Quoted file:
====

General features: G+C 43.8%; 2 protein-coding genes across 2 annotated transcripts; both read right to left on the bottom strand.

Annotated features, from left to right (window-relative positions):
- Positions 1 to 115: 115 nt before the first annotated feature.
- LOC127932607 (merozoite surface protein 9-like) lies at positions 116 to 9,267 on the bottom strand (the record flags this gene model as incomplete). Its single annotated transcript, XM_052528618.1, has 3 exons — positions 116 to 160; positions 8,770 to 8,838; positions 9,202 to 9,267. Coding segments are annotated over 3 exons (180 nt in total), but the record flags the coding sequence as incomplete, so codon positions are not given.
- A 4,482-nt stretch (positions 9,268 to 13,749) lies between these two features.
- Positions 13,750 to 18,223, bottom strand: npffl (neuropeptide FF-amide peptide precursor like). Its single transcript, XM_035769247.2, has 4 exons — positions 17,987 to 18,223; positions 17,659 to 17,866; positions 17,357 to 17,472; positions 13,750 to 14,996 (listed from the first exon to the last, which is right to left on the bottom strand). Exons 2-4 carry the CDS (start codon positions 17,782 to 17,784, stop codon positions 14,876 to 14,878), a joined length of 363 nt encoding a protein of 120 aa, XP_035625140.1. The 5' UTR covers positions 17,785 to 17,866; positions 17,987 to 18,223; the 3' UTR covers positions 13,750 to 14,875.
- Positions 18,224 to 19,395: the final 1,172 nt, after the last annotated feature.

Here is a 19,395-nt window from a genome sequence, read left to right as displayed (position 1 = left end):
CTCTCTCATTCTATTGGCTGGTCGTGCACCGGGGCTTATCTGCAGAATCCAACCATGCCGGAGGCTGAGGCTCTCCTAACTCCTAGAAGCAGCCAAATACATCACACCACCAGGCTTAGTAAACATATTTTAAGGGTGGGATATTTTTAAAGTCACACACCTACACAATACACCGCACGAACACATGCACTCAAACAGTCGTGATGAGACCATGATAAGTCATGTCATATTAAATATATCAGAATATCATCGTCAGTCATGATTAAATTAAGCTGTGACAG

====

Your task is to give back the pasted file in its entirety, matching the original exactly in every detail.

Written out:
General features: G+C 43.8%; 2 protein-coding genes across 2 annotated transcripts; both read right to left on the bottom strand.

Annotated features, from left to right (window-relative positions):
- Positions 1 to 115: 115 nt before the first annotated feature.
- LOC127932607 (merozoite surface protein 9-like) lies at positions 116 to 9,267 on the bottom strand (the record flags this gene model as incomplete). Its single annotated transcript, XM_052528618.1, has 3 exons — positions 116 to 160; positions 8,770 to 8,838; positions 9,202 to 9,267. Coding segments are annotated over 3 exons (180 nt in total), but the record flags the coding sequence as incomplete, so codon positions are not given.
- A 4,482-nt stretch (positions 9,268 to 13,749) lies between these two features.
- Positions 13,750 to 18,223, bottom strand: npffl (neuropeptide FF-amide peptide precursor like). Its single transcript, XM_035769247.2, has 4 exons — positions 17,987 to 18,223; positions 17,659 to 17,866; positions 17,357 to 17,472; positions 13,750 to 14,996 (listed from the first exon to the last, which is right to left on the bottom strand). Exons 2-4 carry the CDS (start codon positions 17,782 to 17,784, stop codon positions 14,876 to 14,878), a joined length of 363 nt encoding a protein of 120 aa, XP_035625140.1. The 5' UTR covers positions 17,785 to 17,866; positions 17,987 to 18,223; the 3' UTR covers positions 13,750 to 14,875.
- Positions 18,224 to 19,395: the final 1,172 nt, after the last annotated feature.

Here is a 19,395-nt window from a genome sequence, read left to right as displayed (position 1 = left end):
CTCTCTCATTCTATTGGCTGGTCGTGCACCGGGGCTTATCTGCAGAATCCAACCATGCCGGAGGCTGAGGCTCTCCTAACTCCTAGAAGCAGCCAAATACATCACACCACCAGGCTTAGTAAACATATTTTAAGGGTGGGATATTTTTAAAGTCACACACCTACACAATACACCGCACGAACACATGCACTCAAACAGTCGTGATGAGACCATGATAAGTCATGTCATATTAAATATATCAGAATATCATCGTCAGTCATGATTAAATTAAGCTGTGACAG